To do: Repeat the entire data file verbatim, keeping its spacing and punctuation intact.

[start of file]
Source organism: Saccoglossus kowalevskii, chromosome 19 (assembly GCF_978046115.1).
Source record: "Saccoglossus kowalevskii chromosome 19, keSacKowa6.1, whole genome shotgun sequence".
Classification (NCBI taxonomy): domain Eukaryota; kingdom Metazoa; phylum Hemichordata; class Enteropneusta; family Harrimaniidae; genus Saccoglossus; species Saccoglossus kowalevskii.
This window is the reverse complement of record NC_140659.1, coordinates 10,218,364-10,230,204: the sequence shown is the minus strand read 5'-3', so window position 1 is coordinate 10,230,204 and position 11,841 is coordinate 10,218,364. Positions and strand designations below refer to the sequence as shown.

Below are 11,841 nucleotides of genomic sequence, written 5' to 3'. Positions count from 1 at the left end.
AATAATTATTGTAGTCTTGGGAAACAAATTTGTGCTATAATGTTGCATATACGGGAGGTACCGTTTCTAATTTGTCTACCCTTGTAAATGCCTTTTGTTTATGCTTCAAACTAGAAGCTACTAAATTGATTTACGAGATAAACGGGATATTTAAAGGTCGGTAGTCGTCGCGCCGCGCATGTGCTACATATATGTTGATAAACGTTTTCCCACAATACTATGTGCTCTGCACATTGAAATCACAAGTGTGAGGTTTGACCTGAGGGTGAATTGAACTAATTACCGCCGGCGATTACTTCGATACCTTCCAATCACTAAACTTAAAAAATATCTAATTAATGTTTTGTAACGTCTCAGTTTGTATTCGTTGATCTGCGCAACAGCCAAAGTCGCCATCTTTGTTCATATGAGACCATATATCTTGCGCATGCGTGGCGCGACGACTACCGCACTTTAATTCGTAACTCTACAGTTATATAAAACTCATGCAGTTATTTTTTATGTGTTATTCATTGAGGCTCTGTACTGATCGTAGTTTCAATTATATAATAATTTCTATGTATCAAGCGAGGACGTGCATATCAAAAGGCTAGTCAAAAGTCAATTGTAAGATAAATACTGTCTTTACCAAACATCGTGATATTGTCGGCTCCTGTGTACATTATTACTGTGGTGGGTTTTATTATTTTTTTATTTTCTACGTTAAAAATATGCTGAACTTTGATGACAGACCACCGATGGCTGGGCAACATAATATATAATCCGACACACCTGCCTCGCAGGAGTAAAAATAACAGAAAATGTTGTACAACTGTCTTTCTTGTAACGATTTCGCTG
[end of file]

Source organism: Saccoglossus kowalevskii, chromosome 19 (assembly GCF_978046115.1).
Source record: "Saccoglossus kowalevskii chromosome 19, keSacKowa6.1, whole genome shotgun sequence".
Classification (NCBI taxonomy): domain Eukaryota; kingdom Metazoa; phylum Hemichordata; class Enteropneusta; family Harrimaniidae; genus Saccoglossus; species Saccoglossus kowalevskii.
This window is the reverse complement of record NC_140659.1, coordinates 10,218,364-10,230,204: the sequence shown is the minus strand read 5'-3', so window position 1 is coordinate 10,230,204 and position 11,841 is coordinate 10,218,364. Positions and strand designations below refer to the sequence as shown.

Below are 11,841 nucleotides of genomic sequence, written 5' to 3'. Positions count from 1 at the left end.
AATAATTATTGTAGTCTTGGGAAACAAATTTGTGCTATAATGTTGCATATACGGGAGGTACCGTTTCTAATTTGTCTACCCTTGTAAATGCCTTTTGTTTATGCTTCAAACTAGAAGCTACTAAATTGATTTACGAGATAAACGGGATATTTAAAGGTCGGTAGTCGTCGCGCCGCGCATGTGCTACATATATGTTGATAAACGTTTTCCCACAATACTATGTGCTCTGCACATTGAAATCACAAGTGTGAGGTTTGACCTGAGGGTGAATTGAACTAATTACCGCCGGCGATTACTTCGATACCTTCCAATCACTAAACTTAAAAAATATCTAATTAATGTTTTGTAACGTCTCAGTTTGTATTCGTTGATCTGCGCAACAGCCAAAGTCGCCATCTTTGTTCATATGAGACCATATATCTTGCGCATGCGTGGCGCGACGACTACCGCACTTTAATTCGTAACTCTACAGTTATATAAAACTCATGCAGTTATTTTTTATGTGTTATTCATTGAGGCTCTGTACTGATCGTAGTTTCAATTATATAATAATTTCTATGTATCAAGCGAGGACGTGCATATCAAAAGGCTAGTCAAAAGTCAATTGTAAGATAAATACTGTCTTTACCAAACATCGTGATATTGTCGGCTCCTGTGTACATTATTACTGTGGTGGGTTTTATTATTTTTTTATTTTCTACGTTAAAAATATGCTGAACTTTGATGACAGACCACCGATGGCTGGGCAACATAATATATAATCCGACACACCTGCCTCGCAGGAGTAAAAATAACAGAAAATGTTGTACAACTGTCTTTCTTGTAACGATTTCGCTG